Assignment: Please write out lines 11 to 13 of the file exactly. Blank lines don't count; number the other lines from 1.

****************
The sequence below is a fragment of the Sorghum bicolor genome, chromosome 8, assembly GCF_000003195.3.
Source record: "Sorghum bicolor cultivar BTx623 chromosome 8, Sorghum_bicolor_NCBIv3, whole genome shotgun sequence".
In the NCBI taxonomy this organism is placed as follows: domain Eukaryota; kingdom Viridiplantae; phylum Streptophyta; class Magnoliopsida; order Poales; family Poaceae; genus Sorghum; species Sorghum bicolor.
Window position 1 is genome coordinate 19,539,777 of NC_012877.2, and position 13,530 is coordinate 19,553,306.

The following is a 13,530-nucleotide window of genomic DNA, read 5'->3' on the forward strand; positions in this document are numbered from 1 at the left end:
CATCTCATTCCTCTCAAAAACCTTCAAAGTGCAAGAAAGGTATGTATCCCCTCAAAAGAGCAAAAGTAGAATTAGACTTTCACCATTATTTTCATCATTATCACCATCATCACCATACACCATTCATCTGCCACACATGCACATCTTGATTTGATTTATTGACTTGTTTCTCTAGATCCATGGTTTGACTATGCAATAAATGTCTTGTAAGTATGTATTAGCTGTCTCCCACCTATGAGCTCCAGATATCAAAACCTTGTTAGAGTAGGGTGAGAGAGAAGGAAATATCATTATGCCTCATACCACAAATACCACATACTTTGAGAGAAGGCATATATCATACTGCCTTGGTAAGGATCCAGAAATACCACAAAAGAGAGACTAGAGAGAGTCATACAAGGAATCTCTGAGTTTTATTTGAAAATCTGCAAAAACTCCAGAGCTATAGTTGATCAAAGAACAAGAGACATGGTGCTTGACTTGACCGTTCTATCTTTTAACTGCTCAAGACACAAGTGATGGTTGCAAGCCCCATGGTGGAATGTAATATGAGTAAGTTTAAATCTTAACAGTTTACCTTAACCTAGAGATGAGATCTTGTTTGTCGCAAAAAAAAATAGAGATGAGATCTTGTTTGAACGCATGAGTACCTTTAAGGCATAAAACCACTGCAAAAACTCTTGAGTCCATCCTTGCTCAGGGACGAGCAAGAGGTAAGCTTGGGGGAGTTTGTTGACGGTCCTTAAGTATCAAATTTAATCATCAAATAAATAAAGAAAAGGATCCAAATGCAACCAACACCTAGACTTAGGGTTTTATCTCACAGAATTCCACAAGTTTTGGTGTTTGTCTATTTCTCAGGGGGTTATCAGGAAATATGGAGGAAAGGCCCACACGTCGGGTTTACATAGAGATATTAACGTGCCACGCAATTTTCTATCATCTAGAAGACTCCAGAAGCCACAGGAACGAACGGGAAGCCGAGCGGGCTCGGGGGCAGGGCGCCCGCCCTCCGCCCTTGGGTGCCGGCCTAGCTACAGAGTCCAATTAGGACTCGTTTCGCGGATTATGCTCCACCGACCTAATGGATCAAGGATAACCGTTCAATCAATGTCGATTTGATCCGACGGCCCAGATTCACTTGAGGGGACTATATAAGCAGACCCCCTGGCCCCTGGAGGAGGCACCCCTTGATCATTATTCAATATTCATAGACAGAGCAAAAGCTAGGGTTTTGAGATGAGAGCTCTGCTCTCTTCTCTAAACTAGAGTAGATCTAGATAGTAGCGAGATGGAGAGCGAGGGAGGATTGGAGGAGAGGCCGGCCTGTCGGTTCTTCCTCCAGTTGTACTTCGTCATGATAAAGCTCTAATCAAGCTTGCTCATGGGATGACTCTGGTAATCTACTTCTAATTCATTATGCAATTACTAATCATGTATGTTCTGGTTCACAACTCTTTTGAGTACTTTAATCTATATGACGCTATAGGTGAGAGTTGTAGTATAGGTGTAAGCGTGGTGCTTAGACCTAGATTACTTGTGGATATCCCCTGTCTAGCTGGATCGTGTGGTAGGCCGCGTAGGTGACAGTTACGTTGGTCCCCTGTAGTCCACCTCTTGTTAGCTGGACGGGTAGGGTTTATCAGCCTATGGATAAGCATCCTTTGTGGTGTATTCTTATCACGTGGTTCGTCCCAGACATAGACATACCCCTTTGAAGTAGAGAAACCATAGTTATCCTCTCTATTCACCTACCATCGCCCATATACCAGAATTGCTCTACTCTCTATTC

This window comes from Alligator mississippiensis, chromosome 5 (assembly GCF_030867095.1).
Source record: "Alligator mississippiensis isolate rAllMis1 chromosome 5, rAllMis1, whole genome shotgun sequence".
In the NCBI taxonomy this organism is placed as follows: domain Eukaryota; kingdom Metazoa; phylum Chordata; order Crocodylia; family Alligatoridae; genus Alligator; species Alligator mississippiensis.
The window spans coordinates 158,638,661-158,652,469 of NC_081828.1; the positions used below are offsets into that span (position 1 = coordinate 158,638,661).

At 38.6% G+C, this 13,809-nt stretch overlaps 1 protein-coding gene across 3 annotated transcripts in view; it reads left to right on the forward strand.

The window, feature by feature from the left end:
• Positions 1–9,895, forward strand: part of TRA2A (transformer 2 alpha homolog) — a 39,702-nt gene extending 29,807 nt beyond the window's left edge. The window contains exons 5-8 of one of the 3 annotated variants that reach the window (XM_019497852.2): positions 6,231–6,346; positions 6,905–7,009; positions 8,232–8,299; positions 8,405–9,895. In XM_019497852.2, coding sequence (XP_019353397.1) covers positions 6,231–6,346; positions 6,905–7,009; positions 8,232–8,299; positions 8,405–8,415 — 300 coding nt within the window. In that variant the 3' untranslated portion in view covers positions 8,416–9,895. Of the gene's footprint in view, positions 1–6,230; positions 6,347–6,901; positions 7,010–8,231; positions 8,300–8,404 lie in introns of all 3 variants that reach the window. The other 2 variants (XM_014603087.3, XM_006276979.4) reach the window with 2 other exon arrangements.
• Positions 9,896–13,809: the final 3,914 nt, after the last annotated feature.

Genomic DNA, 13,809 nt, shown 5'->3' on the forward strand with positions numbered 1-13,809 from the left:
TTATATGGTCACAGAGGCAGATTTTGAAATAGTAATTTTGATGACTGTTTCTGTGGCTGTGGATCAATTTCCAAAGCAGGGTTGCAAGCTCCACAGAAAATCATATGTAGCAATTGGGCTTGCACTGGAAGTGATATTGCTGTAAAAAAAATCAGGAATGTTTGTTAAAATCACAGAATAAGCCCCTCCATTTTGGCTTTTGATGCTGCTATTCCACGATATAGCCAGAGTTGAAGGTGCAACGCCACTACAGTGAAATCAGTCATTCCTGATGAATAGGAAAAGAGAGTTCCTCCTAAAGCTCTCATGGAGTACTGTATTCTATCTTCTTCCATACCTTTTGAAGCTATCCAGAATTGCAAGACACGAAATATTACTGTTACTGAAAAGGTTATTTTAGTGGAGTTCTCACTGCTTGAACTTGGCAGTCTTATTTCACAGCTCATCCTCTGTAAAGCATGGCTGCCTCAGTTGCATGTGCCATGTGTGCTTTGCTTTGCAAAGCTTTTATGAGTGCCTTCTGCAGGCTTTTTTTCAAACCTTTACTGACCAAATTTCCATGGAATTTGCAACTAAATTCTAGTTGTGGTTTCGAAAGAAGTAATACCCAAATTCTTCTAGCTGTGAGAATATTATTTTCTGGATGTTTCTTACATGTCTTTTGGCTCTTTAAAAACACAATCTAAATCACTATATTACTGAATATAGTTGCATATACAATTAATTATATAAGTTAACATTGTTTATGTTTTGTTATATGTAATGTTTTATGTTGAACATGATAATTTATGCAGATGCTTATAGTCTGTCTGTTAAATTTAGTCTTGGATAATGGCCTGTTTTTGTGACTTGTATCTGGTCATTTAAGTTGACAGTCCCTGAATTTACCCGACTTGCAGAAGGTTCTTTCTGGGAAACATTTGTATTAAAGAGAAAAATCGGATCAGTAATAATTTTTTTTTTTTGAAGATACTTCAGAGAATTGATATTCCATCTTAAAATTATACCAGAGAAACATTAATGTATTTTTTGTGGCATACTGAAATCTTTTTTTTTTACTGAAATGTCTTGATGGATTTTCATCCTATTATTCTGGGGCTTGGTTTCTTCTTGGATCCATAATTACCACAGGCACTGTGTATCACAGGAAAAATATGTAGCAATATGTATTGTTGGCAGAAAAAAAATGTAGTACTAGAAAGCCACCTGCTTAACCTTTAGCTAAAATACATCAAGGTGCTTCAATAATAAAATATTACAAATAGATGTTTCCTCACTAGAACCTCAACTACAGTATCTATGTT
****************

At 38.6% G+C, this 13,809-nt stretch overlaps 1 protein-coding gene across 3 annotated transcripts in view; it reads left to right on the forward strand.

The window, feature by feature from the left end:
• Positions 1–9,895, forward strand: part of TRA2A (transformer 2 alpha homolog) — a 39,702-nt gene extending 29,807 nt beyond the window's left edge. The window contains exons 5-8 of one of the 3 annotated variants that reach the window (XM_019497852.2): positions 6,231–6,346; positions 6,905–7,009; positions 8,232–8,299; positions 8,405–9,895. In XM_019497852.2, coding sequence (XP_019353397.1) covers positions 6,231–6,346; positions 6,905–7,009; positions 8,232–8,299; positions 8,405–8,415 — 300 coding nt within the window. In that variant the 3' untranslated portion in view covers positions 8,416–9,895. Of the gene's footprint in view, positions 1–6,230; positions 6,347–6,901; positions 7,010–8,231; positions 8,300–8,404 lie in introns of all 3 variants that reach the window. The other 2 variants (XM_014603087.3, XM_006276979.4) reach the window with 2 other exon arrangements.